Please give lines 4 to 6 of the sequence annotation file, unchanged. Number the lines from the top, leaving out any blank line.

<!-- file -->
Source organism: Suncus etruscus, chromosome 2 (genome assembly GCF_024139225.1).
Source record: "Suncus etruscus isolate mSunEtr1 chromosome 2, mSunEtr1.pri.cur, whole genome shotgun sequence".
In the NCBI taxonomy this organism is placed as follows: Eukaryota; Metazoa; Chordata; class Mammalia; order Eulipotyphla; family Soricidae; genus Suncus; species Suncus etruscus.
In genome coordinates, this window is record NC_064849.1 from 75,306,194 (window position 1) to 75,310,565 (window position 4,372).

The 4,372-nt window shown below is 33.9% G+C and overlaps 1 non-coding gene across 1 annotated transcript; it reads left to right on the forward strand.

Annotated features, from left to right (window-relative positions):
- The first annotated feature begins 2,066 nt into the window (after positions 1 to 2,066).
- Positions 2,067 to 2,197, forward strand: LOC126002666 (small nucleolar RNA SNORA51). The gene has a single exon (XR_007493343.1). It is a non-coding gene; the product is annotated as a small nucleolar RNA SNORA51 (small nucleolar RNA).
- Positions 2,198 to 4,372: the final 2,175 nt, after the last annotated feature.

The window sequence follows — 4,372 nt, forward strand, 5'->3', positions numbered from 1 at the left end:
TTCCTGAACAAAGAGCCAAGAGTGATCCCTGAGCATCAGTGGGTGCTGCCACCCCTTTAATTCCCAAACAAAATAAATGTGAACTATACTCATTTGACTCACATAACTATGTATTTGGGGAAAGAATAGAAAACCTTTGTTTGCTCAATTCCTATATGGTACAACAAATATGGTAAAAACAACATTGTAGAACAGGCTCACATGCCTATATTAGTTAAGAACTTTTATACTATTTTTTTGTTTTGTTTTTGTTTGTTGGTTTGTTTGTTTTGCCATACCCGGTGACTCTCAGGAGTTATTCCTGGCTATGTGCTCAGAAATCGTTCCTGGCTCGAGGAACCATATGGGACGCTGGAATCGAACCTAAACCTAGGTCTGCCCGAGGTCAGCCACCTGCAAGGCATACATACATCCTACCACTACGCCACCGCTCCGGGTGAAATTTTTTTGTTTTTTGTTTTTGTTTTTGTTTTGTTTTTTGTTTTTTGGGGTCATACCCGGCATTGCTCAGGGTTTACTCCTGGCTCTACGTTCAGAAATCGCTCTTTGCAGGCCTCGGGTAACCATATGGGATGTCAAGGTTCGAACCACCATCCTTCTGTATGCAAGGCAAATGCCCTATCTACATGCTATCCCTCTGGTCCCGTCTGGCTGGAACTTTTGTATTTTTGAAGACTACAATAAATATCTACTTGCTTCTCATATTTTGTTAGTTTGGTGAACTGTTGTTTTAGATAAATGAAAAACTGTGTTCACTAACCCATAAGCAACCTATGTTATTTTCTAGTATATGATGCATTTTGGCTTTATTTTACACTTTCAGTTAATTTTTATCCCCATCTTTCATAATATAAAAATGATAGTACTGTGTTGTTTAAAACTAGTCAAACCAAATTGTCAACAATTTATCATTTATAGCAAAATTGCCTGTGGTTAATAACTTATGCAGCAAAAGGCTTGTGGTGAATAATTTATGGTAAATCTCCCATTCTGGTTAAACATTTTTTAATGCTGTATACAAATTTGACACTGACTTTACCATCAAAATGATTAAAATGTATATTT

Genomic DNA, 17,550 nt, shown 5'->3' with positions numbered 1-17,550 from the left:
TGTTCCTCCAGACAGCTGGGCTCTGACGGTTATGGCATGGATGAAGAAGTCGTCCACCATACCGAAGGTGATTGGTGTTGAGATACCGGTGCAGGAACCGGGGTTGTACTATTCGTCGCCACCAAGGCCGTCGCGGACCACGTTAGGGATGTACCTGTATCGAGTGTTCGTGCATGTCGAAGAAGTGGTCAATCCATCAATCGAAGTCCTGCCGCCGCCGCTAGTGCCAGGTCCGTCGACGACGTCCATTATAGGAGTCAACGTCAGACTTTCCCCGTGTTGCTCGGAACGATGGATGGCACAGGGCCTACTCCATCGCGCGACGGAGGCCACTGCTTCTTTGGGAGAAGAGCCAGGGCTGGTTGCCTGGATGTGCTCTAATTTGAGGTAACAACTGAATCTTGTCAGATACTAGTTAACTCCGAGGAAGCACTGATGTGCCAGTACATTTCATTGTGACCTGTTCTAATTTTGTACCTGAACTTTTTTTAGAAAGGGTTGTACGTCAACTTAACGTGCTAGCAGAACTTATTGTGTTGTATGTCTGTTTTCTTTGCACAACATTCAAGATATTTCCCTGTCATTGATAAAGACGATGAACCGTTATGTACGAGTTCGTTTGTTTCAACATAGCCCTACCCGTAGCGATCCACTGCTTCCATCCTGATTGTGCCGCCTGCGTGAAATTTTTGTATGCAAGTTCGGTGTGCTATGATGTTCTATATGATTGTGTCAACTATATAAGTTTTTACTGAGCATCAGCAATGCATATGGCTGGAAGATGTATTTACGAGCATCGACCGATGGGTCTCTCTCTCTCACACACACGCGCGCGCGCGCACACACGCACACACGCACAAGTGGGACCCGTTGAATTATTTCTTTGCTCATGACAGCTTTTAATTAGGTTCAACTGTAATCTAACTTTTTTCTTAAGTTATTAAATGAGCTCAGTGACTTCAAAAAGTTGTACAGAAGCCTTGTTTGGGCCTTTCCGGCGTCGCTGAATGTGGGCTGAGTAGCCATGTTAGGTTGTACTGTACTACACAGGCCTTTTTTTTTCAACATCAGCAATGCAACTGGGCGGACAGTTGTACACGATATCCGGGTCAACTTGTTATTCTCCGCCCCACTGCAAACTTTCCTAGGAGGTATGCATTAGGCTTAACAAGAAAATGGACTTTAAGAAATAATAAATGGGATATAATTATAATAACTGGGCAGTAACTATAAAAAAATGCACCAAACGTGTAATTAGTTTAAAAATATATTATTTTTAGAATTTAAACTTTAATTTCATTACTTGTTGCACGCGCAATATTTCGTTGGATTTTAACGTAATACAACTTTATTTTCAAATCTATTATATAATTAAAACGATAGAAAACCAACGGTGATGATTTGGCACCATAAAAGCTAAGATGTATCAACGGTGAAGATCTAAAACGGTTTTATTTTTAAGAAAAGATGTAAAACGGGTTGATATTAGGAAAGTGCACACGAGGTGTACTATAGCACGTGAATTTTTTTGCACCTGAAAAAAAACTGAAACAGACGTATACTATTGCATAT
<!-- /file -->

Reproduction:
In genome coordinates, this window is record NC_064849.1 from 75,306,194 (window position 1) to 75,310,565 (window position 4,372).

The 4,372-nt window shown below is 33.9% G+C and overlaps 1 non-coding gene across 1 annotated transcript; it reads left to right on the forward strand.

Annotated features, from left to right (window-relative positions):